What a wild year 2021 has been so far. The owners of FuelCell Energy (NASDAQ:FCEL) saw lots of green on their screens at first, only to watch helplessly as FCEL stock slid relentlessly lower.
I can’t prove it, but it’s possible that Reddit traders pushed FuelCell’s price too high, too fast. The market just wasn’t able to sustain those gains, apparently.
Now it looks like the Reddit crowd has turned its attention elsewhere, and FCEL stock has been left adrift. So it’s hard to generate enthusiasm about this company and its stock.
Yet that’s what contrarian investing is all about: getting excited about an asset when hardly anyone else is. FuelCell’s business is as vital as it’s ever been – and hopefully, that fact will be priced into the stock soon.
A Closer Look at FCEL Stock
A wave of interest in clean energy, coupled with the meme-stock phenomenon, propelled FCEL stock from $10 to a 52-week high of $29.44 in early 2021.
When a stock you’re holding nearly triples in a matter of weeks, it’s not a bad idea to take some profits on it. The prolonged slide of FuelCell’s share price provides an example of what can go wrong if you stay in a trade too long.
Painfully, FCEL stock fell below the $10 level in April, and declined to $6 and change during the summer. The stock closed at $6 yesterday .
Regaining $10 would be a major victory for the owners of the shares. After that, $15 and $18 should be their next targets.
For all we know, the social media traders might revisit FCEL stock and trigger another short squeeze.
However, there’s no need to sit around and wait for Reddit to save the day. As we’ll see, you can find more sensible reasons to hold the shares.
Impressive Financial Commitments
Even if the trading community isn’t hyped up about FuelCell Energy right now, the company is moving forward and staying busy.
Not just one, but two recently secured tax equity financing deals prove this point.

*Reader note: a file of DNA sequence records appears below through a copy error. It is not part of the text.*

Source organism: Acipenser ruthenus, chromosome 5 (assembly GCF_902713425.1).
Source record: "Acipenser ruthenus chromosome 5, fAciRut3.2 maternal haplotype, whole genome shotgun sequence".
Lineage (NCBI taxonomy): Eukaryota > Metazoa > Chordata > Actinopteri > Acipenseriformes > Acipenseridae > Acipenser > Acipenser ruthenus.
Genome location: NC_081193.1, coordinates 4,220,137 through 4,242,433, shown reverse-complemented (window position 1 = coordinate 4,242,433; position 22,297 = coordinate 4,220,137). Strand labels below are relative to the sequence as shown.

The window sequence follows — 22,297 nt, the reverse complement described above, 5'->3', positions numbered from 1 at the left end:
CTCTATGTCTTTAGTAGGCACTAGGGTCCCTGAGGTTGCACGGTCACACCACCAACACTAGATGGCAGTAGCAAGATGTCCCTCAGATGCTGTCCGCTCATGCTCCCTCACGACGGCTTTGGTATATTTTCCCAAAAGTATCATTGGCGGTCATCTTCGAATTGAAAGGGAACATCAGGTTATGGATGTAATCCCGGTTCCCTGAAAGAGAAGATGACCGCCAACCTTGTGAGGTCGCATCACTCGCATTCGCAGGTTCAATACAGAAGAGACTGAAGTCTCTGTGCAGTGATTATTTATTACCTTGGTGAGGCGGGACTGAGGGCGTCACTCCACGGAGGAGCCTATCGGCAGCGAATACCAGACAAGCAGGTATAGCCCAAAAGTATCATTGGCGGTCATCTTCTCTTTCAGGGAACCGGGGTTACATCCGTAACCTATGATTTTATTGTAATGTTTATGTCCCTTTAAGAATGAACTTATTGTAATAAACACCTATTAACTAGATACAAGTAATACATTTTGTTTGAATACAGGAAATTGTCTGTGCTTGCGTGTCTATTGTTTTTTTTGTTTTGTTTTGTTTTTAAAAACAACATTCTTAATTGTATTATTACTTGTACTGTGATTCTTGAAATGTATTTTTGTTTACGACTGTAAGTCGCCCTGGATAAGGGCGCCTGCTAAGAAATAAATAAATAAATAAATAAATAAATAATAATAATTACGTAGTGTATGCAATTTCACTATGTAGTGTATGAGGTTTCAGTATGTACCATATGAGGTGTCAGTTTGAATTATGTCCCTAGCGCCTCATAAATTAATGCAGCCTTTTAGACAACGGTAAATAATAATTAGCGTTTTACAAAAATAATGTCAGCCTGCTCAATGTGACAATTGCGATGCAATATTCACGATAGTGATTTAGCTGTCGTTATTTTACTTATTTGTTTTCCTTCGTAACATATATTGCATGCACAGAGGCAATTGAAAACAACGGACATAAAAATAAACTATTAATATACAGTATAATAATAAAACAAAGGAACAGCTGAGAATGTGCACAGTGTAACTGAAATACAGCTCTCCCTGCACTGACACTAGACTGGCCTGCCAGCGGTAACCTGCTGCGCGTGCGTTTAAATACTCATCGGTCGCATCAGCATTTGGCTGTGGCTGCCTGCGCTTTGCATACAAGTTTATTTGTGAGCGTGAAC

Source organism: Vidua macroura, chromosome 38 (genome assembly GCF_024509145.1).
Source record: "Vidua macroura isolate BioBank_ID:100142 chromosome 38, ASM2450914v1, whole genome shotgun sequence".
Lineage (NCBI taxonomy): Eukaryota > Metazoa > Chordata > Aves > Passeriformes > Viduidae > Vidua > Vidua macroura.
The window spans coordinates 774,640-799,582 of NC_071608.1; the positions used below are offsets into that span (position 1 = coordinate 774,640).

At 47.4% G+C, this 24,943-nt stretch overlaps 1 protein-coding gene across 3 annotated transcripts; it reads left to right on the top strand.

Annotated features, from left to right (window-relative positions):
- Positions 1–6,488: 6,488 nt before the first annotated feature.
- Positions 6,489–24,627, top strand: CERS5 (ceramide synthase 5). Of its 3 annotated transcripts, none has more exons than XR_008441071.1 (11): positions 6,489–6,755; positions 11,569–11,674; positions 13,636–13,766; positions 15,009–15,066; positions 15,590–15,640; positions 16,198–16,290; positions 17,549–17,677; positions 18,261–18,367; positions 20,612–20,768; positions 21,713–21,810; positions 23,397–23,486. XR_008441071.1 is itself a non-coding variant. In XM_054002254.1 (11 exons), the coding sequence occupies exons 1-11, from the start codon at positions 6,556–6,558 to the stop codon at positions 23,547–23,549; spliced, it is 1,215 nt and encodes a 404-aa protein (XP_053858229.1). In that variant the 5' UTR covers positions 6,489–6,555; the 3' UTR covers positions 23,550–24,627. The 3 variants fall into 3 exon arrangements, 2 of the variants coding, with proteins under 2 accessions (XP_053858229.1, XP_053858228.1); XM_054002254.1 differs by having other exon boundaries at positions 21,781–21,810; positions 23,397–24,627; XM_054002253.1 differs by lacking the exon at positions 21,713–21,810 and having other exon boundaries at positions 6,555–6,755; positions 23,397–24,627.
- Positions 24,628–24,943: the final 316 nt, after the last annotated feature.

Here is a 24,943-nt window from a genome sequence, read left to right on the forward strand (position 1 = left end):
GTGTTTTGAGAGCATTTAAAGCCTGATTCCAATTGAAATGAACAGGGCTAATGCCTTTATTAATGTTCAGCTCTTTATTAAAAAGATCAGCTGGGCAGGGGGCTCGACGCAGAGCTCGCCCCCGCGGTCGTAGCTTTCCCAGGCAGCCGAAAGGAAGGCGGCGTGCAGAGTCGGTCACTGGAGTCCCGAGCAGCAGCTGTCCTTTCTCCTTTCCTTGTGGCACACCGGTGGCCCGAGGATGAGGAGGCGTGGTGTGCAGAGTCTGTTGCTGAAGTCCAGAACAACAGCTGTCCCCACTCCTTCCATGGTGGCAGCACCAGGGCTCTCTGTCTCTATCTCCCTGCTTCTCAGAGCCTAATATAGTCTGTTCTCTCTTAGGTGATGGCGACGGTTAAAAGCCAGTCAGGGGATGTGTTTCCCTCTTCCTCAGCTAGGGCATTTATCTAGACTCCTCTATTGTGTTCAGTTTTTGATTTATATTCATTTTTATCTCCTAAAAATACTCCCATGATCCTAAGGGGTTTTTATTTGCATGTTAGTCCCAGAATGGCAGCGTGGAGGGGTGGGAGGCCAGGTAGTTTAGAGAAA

The first one is with East West Bank, which is owned by East West Bancorp (NASDAQ:EWBC). In this case, East West Bank’s tax equity commitment totals $15 million.
The financing will support a 7.4-megawatt fuel cell project located on the U.S. Navy Submarine Base in Groton, Conn.
FuelCell Executive Vice President and CFO Michael Bishop clearly expects East West Bank’s financial commitment to provide a significant income stream for his company:
“This efficient financing enables FuelCell Energy to retain most of this project’s long-term, recurring cash flow, and creates a structure that will facilitate additional capital opportunities that are expected to further return cash to the Company and enhance overall return on equity for this project.”
Years of Work Are Ahead
Another tax equity financing comes from Crestmark Equipment Finance, a division of MetaBank, which is controlled by Meta Financial Group (NASDAQ:CASH).
Crestmark’s commitment totals $10.2 million. The funds will support a 1.4-megawatt SureSource 1500 fuel cell project, powered by biofuels, for the City of San Bernardino’s Municipal Water Department in California.
The SureSource 1500 platform is able to cleanly produce carbon-neutral, renewable electricity 24 hours per day, 7 days a week.
Of course, these aren’t FuelCell Energy’s only ongoing projects. The company still has to complete plenty of other deals – and that’s a good thing.
As of July 31, FuelCell had a total backlog of $1,298,600. Moreover, the company indicated that it would remain busy for quite a while.
“Together, the service and generation portion of backlog had a weighted average term of approximately 18 years, with weighting based on the dollar amount of backlog and utility service contracts of up to 20 years in duration at inception,” the company specified.
The Bottom Line
Stock-price movements can easily distract investors from a company’s positive business developments. However, you don’t have to let the decline of FCEL stock dissuade you from holding onto its shares.
Dig a little deeper, and you’ll find that FuelCell Energy is staying busy and will likely continue to do so for a long time.
On the date of publication, David Moadel did not have (either directly or indirectly) any positions in the securities mentioned in this article. The opinions expressed in this article are those of the writer, subject to the InvestorPlace.com Publishing Guidelines.